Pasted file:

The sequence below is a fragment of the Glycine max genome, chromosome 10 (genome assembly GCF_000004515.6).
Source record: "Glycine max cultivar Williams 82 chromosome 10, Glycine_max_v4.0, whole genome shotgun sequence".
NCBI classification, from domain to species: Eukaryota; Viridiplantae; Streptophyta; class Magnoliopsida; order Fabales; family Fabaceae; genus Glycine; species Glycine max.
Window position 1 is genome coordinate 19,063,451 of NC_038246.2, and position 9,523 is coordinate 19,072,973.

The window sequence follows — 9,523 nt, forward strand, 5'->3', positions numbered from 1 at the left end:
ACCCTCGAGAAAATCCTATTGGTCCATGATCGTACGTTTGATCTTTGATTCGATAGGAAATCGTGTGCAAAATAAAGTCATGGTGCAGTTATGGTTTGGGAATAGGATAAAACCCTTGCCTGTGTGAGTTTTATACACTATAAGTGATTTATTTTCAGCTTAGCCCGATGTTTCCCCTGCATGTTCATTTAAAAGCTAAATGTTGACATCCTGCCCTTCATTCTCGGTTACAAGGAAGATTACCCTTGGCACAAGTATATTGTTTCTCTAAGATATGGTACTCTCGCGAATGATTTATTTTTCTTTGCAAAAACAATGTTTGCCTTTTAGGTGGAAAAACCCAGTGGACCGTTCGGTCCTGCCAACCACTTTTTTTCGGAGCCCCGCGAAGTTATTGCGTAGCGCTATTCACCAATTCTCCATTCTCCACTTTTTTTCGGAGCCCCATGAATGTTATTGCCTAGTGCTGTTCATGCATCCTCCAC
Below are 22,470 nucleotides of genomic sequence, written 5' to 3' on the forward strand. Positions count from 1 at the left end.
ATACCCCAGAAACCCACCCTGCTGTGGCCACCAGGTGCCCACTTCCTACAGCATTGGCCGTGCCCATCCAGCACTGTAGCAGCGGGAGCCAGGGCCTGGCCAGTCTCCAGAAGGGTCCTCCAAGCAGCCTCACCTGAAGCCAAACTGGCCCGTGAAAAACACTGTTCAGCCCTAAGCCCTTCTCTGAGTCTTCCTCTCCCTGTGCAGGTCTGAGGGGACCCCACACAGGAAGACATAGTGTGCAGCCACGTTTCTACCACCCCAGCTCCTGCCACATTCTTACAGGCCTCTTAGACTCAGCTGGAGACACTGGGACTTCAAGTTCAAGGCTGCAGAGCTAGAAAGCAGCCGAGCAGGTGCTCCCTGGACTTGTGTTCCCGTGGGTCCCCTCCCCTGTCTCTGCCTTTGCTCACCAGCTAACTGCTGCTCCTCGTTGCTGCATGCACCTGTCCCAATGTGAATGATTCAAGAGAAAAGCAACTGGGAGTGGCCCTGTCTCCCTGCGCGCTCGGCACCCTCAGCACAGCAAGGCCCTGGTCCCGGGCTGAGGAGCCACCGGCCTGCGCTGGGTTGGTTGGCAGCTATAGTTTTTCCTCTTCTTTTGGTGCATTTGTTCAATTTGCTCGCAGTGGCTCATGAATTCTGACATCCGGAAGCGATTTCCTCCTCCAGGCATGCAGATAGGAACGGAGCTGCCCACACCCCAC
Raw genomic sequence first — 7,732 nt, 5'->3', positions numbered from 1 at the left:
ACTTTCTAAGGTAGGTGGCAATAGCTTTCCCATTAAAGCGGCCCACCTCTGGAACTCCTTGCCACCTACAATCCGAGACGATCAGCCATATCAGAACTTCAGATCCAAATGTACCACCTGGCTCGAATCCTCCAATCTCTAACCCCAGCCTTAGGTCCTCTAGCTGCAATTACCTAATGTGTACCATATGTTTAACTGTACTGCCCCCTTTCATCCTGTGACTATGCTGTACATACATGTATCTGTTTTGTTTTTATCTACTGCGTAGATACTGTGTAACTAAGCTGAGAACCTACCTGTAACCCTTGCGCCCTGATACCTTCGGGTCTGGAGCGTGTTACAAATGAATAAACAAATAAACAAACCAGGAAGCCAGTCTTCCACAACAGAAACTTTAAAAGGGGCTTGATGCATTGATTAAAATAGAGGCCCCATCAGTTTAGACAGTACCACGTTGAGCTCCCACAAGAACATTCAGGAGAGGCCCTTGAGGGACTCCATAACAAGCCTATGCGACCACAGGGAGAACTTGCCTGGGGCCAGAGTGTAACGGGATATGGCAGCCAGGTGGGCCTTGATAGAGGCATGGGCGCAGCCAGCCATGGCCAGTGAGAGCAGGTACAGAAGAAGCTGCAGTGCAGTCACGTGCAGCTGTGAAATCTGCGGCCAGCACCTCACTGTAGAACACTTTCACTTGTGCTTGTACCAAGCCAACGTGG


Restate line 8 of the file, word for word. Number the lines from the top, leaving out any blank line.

ATACCCCAGAAACCCACCCTGCTGTGGCCACCAGGTGCCCACTTCCTACAGCATTGGCCGTGCCCATCCAGCACTGTAGCAGCGGGAGCCAGGGCCTGGCCAGTCTCCAGAAGGGTCCTCCAAGCAGCCTCACCTGAAGCCAAACTGGCCCGTGAAAAACACTGTTCAGCCCTAAGCCCTTCTCTGAGTCTTCCTCTCCCTGTGCAGGTCTGAGGGGACCCCACACAGGAAGACATAGTGTGCAGCCACGTTTCTACCACCCCAGCTCCTGCCACATTCTTACAGGCCTCTTAGACTCAGCTGGAGACACTGGGACTTCAAGTTCAAGGCTGCAGAGCTAGAAAGCAGCCGAGCAGGTGCTCCCTGGACTTGTGTTCCCGTGGGTCCCCTCCCCTGTCTCTGCCTTTGCTCACCAGCTAACTGCTGCTCCTCGTTGCTGCATGCACCTGTCCCAATGTGAATGATTCAAGAGAAAAGCAACTGGGAGTGGCCCTGTCTCCCTGCGCGCTCGGCACCCTCAGCACAGCAAGGCCCTGGTCCCGGGCTGAGGAGCCACCGGCCTGCGCTGGGTTGGTTGGCAGCTATAGTTTTTCCTCTTCTTTTGGTGCATTTGTTCAATTTGCTCGCAGTGGCTCATGAATTCTGACATCCGGAAGCGATTTCCTCCTCCAGGCATGCAGATAGGAACGGAGCTGCCCACACCCCAC